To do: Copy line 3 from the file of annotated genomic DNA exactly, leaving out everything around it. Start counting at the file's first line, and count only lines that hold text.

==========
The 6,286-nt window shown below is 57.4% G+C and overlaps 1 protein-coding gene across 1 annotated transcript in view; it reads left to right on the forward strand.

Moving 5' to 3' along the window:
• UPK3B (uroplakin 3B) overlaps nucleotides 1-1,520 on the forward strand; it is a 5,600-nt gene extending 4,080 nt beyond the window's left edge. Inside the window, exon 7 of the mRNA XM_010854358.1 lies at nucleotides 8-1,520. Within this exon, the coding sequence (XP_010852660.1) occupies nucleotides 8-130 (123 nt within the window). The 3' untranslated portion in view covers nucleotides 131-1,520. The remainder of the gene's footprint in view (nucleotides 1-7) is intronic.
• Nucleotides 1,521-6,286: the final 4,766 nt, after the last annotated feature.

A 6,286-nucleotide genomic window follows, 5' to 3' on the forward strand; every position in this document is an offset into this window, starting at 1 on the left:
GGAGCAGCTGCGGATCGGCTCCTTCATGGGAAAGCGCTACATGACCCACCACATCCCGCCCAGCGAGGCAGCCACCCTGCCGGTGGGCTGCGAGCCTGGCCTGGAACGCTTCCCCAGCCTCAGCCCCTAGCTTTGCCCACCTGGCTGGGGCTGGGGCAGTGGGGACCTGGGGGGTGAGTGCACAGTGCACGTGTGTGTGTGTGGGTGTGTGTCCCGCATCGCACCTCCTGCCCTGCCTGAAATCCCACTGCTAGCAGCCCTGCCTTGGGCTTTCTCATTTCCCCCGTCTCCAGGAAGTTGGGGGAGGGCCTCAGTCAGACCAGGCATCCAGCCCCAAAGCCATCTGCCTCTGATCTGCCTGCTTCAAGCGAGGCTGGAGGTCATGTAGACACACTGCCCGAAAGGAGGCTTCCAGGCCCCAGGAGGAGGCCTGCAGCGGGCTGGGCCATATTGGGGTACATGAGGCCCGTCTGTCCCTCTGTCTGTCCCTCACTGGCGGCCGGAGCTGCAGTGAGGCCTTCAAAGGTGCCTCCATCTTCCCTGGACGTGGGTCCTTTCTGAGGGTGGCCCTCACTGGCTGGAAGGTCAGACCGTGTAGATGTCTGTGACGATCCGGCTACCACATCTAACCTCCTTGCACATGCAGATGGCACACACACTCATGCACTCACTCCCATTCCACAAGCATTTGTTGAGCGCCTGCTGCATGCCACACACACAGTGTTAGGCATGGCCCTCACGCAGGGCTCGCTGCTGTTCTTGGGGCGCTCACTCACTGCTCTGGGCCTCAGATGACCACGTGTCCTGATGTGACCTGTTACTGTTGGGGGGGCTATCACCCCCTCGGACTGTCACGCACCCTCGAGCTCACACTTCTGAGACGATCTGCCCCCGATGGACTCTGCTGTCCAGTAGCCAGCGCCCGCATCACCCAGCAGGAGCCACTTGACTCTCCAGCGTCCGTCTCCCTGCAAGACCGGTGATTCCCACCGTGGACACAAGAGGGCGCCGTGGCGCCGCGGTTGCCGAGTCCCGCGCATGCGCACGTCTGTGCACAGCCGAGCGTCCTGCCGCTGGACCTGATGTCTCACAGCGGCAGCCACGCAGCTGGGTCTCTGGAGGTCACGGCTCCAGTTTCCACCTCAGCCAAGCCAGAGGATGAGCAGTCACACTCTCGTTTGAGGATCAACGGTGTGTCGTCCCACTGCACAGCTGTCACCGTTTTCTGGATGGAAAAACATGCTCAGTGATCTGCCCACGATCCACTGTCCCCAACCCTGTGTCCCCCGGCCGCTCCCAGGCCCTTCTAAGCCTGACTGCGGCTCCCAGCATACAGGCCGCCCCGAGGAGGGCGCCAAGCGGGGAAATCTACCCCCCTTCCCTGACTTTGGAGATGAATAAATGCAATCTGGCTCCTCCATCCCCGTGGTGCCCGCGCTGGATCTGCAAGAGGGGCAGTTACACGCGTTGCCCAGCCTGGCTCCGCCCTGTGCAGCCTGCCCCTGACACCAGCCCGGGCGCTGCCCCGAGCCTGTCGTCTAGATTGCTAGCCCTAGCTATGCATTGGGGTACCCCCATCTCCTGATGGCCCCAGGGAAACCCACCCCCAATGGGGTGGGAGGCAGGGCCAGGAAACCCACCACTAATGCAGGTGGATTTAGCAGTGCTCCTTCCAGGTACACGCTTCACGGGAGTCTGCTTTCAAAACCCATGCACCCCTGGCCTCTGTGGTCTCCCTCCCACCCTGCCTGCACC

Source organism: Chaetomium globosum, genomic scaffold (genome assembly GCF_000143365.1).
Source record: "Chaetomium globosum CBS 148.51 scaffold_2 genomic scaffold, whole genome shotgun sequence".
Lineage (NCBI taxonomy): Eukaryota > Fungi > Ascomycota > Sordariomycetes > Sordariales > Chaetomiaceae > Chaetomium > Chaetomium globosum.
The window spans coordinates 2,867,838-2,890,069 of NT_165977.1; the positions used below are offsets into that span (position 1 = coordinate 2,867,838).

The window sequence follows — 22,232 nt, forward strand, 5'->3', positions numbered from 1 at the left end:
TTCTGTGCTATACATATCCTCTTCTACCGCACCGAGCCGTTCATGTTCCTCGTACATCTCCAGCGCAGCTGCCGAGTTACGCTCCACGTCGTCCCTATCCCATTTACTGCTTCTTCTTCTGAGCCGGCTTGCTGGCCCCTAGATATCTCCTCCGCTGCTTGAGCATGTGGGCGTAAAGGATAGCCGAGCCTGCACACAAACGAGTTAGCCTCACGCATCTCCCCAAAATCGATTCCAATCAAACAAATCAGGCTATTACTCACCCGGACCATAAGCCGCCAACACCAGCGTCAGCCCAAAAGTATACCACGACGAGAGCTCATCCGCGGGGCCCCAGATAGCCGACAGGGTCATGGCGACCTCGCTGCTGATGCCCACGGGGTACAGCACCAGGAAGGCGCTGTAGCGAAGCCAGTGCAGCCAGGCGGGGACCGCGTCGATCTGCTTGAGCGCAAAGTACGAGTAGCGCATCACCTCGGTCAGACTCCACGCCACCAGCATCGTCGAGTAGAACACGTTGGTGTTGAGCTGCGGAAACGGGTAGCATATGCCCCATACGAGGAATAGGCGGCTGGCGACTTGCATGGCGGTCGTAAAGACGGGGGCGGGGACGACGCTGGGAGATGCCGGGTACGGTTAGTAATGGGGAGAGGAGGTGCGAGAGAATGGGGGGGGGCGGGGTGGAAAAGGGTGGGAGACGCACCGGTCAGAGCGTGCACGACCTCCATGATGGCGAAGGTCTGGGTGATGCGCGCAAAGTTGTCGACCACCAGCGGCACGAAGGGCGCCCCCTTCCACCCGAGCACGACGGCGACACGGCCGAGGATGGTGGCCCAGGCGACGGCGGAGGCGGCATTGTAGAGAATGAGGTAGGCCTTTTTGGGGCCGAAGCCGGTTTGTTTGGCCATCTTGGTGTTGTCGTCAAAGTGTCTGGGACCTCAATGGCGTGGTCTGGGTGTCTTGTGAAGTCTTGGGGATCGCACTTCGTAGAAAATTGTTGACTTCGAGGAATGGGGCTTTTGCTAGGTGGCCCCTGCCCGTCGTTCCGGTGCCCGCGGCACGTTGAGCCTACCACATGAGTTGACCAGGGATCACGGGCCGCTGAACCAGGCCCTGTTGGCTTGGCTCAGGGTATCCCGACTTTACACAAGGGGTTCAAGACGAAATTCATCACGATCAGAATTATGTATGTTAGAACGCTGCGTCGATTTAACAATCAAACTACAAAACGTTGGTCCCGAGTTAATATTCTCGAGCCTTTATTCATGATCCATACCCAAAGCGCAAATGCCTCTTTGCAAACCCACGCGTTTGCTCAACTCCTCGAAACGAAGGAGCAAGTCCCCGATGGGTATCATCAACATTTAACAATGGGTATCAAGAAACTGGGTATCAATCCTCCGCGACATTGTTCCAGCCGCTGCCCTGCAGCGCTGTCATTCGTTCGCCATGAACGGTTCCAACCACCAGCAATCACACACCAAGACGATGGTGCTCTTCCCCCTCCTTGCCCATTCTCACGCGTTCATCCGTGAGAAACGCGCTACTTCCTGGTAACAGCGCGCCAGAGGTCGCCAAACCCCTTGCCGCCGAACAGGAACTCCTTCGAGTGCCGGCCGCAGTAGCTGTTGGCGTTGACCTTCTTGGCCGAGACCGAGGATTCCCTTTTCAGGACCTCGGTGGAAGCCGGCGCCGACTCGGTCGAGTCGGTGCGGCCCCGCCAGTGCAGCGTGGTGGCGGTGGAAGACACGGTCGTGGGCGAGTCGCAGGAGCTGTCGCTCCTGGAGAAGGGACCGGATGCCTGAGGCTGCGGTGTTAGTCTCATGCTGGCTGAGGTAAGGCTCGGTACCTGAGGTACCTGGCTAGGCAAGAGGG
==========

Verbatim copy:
• UPK3B (uroplakin 3B) overlaps nucleotides 1-1,520 on the forward strand; it is a 5,600-nt gene extending 4,080 nt beyond the window's left edge. Inside the window, exon 7 of the mRNA XM_010854358.1 lies at nucleotides 8-1,520. Within this exon, the coding sequence (XP_010852660.1) occupies nucleotides 8-130 (123 nt within the window). The 3' untranslated portion in view covers nucleotides 131-1,520. The remainder of the gene's footprint in view (nucleotides 1-7) is intronic.